To gain insights on the signaling basis for the exacerbated NF-κB activity in USP34-depleted cells, we first examined BCL10 and MALT1 ubiquitinylation status since it governs the strength of TCR-mediated NF-κB activation [46]. BCL10 ubiquitinylation, which can be assessed in fractions enriched with heavy membranes [17], remained unchanged without USP34 (Additional file 3A). Moreover, pull-down of CK1α to precipitate the CBM complex [7, 17], showed similar amounts of ubiquitinylated MALT1 bound in both control- and USP34-siRNA transfected cells (Additional file 3B). Keeping with this, BCL10 association to CARMA1 occurred normally without USP34 (Additional file 3C). We finally evaluated the impact of USP34 on the phosphorylation of IKK, which reflects its activation [8]. IKK phosphorylation was not exacerbated in those cells, and rather appeared slightly decreased (Figure 3A, and Additional file 3D). Although puzzling, this might result from a feedback loop triggered by enhanced NF-κB. We next assessed directly NF-κB DNA binding activity. Consistent with the gene reporter assays, more active NF-κB-DNA complexes were detected in nuclear extracts from TCR stimulated cells when USP34 was silenced (Figure 3B). Although no obvious difference in NF-κB subunit p65 translocation into the nucleus was detected, the degradation of the primary NF-κB inhibitor IκBα was more pronounced in cytosolic fractions from USP34-silenced cells when compared to control cells (Figure 3C). Accordingly, IκBα degradation was also prolonged or more dramatic in lysates from cells transfected with USP34 siRNA even on longer time points up to 3 hours (Figure 3D). Hence, our results suggest that USP34 likely functions downstream of the CBM-IKK nexus to enhance NF-κB activation.
Figure 3

Silencing of USP34 enhances IκBα degradation and NF-κB binding to DNA. Jurkat cells were transfected with non-targeting- (n.t.) or USP34-targeting siRNA for 72-96 h. (A) Lysates from cells stimulated with 40 PMA plus 300 ionomycin (P/I) for 0, 10, 30 and 60 min were analyzed by immunoblot as indicated. M.W., molecular weight markers. (B) NF-κB binding to DNA was assessed on nuclear extracts from cells stimulated as in (A) for the indicated time by non-radioactive electrophoretic mobility shift assays (EMSA) using biotin-labeled κB element DNA sequence. Note that DNA:p65 complexes were chased away with a cold probe, and were shifted when a p65 antibody was added. (C) Nuclear and cytoplasmic extracts from cells stimulated as in (A) were analyzed by immunoblot as indicated. GAPDH and PARP served as loading controls. (D) Lysates from cells stimulated as in (A) were assessed by immunoblot as indicated.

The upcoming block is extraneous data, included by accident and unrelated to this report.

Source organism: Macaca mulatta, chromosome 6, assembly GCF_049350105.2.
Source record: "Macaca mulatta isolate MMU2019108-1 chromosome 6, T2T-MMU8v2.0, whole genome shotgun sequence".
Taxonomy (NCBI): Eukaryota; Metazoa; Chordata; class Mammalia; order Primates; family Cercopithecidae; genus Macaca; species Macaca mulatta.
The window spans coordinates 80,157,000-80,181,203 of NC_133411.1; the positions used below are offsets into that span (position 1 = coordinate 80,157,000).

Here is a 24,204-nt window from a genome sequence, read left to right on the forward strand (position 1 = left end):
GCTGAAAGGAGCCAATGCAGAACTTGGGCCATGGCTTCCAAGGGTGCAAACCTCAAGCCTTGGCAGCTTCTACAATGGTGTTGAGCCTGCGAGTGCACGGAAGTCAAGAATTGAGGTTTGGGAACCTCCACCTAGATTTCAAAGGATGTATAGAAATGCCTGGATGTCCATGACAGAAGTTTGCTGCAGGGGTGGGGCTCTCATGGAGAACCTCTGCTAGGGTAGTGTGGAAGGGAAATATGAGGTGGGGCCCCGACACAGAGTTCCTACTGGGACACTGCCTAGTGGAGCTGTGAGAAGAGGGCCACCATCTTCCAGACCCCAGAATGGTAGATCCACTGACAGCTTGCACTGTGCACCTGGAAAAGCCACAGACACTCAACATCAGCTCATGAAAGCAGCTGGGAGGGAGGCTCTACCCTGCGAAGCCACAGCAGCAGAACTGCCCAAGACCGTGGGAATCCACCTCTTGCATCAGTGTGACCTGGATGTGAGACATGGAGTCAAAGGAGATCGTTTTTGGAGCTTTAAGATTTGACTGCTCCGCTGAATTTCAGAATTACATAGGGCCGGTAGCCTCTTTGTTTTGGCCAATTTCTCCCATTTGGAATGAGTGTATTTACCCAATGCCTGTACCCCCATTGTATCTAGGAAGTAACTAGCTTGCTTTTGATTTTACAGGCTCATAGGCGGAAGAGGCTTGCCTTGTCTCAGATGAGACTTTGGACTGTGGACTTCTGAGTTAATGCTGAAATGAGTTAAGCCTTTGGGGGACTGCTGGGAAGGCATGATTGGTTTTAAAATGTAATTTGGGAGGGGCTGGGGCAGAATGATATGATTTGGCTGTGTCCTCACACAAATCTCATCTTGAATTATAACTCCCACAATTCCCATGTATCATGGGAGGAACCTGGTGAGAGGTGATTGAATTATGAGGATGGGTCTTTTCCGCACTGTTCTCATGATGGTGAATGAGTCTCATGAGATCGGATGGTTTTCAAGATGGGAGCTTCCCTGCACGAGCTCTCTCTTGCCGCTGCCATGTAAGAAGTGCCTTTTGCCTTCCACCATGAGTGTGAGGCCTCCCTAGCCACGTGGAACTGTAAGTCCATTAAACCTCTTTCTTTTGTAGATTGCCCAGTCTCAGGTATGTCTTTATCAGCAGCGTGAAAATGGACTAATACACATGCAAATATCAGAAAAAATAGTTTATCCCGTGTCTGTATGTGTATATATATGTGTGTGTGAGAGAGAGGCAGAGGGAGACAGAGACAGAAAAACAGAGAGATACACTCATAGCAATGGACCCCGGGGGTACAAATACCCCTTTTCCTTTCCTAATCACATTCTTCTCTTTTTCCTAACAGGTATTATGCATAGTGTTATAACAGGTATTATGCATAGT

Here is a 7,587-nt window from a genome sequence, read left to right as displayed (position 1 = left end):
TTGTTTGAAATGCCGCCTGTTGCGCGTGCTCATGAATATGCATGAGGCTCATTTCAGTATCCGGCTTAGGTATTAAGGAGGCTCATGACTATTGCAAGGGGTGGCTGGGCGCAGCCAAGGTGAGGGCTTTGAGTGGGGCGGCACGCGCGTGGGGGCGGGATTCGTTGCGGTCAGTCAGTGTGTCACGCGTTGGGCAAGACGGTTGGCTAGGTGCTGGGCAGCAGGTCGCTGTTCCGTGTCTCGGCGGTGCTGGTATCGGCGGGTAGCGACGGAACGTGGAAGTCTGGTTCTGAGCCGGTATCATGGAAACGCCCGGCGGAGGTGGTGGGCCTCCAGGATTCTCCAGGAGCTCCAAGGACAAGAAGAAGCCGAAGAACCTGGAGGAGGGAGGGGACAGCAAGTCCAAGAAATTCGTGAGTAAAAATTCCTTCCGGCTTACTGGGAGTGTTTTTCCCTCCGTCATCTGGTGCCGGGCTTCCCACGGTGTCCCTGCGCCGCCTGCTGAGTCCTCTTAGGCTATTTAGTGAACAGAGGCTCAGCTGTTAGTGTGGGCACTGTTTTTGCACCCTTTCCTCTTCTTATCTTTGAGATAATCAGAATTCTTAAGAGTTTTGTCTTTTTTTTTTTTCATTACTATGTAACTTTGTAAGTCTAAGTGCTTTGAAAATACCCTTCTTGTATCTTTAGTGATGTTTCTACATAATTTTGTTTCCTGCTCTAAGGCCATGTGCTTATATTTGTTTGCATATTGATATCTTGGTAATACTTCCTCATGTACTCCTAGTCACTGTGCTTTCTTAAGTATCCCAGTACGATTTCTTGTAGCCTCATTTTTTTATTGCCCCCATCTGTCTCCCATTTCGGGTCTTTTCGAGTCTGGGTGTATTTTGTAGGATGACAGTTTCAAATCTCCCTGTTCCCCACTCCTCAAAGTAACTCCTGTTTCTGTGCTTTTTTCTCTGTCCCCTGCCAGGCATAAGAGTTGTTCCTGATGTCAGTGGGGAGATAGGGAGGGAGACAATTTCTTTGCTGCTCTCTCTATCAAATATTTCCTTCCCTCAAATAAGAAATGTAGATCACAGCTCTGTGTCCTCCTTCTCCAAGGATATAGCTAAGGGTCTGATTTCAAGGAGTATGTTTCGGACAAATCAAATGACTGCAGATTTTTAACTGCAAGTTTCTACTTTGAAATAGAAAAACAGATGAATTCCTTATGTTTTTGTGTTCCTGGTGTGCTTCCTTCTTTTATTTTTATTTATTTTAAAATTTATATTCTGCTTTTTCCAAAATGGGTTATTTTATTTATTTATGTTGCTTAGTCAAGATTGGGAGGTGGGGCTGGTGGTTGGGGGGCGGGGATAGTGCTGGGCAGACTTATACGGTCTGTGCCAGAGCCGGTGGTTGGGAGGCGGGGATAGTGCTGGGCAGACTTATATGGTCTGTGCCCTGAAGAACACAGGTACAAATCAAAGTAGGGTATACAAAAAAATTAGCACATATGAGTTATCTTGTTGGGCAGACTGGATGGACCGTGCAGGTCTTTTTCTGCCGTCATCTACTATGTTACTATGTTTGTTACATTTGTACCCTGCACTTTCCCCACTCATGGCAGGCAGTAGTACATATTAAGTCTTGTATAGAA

Almost 100 DUBs were identified in the human genome and yet, only a few have been ascribed a function [11]. As for TCR signaling, the well studied A20 and CYLD thwart NF-κB at different levels [10]. CYLD targets and inhibits the ubiquitin-dependent IKKβ kinase TAK1 and therefore prevents aberrant lymphocyte activation [18, 19], while A20 dampens NF-κB activity by trimming K63-ubiquitin chains attached to MALT1 [20, 21]. Our study now unveils USP34 as an additional negative regulator of NF-κB in lymphocytes. How USP34 tempers NF-κB activity remains unclear. In contrast to CYLD and A20, which target apical signaling [18, 20], USP34 rather seems to function downstream of the IKK complex. Given that USP34 does not bind to the NF-κB core components (our unpublished results), we favor a model in which USP34 impacts on the activity of a cytosolic co-activator to ensure IκBα fine-tuning [22, 23]. Alternatively, USP34 might also intervene in other checkpoints to control NF-κB signal outcome and intensity such as post-translational modifications, nuclear shift, or DNA three-dimensional structure [22, 24, 25]. Nevertheless, our data illustrates how various layers of control cooperate to ensure the fine-tuning of NF-κB following engagement of the TCR.







Extracellular signal-regulated kinases


Inhibitors of NF-κB


IκBs kinase


Mitogen-activated protein kinase


Nuclear factor of activated T-cells


Nuclear factor-κB


phorbol 12-myristate 13-acetate


T-Cell receptor.



We thank V. Quesada and C. Lopez-Otín (Universidad de Oviedo, Spain) for providing USP34-CD plasmid, and D. Arnoult (INSERM U1014) for helpful discussions. This work was supported by grants from ANR JCJC, Fondation ARC, Fondation de France, Ligue Nationale contre le Cancer, and by Fondation pour la Recherche Médicale. KP and SMD are supported by fellowships from Université Paris Sud, and EMH by la Ligue contre le Cancer.

Authors’ Affiliations

INSERM UMR_S 1014, Hôpital Paul Brousse
Université Paris-Sud P11
Equipe Labellisée Ligue contre le Cancer
Université Paris Descartes